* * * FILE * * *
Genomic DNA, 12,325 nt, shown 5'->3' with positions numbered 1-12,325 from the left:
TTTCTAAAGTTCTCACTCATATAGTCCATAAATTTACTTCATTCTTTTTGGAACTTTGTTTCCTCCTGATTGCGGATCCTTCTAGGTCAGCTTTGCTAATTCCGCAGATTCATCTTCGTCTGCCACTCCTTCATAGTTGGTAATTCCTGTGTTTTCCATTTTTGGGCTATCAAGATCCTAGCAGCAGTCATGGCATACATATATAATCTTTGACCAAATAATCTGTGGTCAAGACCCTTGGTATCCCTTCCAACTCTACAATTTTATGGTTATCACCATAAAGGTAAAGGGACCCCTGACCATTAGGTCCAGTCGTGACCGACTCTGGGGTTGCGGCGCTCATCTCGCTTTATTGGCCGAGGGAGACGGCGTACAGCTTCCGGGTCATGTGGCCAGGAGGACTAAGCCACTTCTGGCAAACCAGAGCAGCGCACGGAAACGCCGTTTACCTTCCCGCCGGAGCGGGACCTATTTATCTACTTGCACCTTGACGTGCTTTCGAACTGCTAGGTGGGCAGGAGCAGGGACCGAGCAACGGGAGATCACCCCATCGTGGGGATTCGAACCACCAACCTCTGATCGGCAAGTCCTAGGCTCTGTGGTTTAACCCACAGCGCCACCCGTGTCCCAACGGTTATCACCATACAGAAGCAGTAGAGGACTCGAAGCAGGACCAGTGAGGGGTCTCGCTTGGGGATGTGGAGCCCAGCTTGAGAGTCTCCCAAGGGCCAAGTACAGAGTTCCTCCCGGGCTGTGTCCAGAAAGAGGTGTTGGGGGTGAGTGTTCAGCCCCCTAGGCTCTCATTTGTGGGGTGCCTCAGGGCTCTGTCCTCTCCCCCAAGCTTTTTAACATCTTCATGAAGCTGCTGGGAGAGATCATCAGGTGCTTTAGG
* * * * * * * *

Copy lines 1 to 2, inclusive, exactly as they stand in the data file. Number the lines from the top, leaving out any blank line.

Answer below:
Genomic DNA, 12,325 nt, shown 5'->3' with positions numbered 1-12,325 from the left:
TTTCTAAAGTTCTCACTCATATAGTCCATAAATTTACTTCATTCTTTTTGGAACTTTGTTTCCTCCTGATTGCGGATCCTTCTAGGTCAGCTTTGCTAATTCCGCAGATTCATCTTCGTCTGCCACTCCTTCATAGTTGGTAATTCCTGTGTTTTCCATTTTTGGGCTATCAAGATCCTAGCAGCAGTCATGGCATACATATATAATCTTTGACCAAATAATCTGTGGTCAAGACCCTTGGTATCCCTTCCAACTCTACAATTTTATGGTTATCACCATAAAGGTAAAGGGACCCCTGACCATTAGGTCCAGTCGTGACCGACTCTGGGGTTGCGGCGCTCATCTCGCTTTATTGGCCGAGGGAGACGGCGTACAGCTTCCGGGTCATGTGGCCAGGAGGACTAAGCCACTTCTGGCAAACCAGAGCAGCGCACGGAAACGCCGTTTACCTTCCCGCCGGAGCGGGACCTATTTATCTACTTGCACCTTGACGTGCTTTCGAACTGCTAGGTGGGCAGGAGCAGGGACCGAGCAACGGGAGATCACCCCATCGTGGGGATTCGAACCACCAACCTCTGATCGGCAAGTCCTAGGCTCTGTGGTTTAACCCACAGCGCCACCCGTGTCCCAACGGTTATCACCATACAGAAGCAGTAGAGGACTCGAAGCAGGACCAGTGAGGGGTCTCGCTTGGGGATGTGGAGCCCAGCTTGAGAGTCTCCCAAGGGCCAAGTACAGAGTTCCTCCCGGGCTGTGTCCAGAAAGAGGTGTTGGGGGTGAGTGTTCAGCCCCCTAGGCTCTCATTTGTGGGGTGCCTCAGGGCTCTGTCCTCTCCCCCAAGCTTTTTAACATCTTCATGAAGCTGCTGGGAGAGATCATCAGGTGCTTTAGG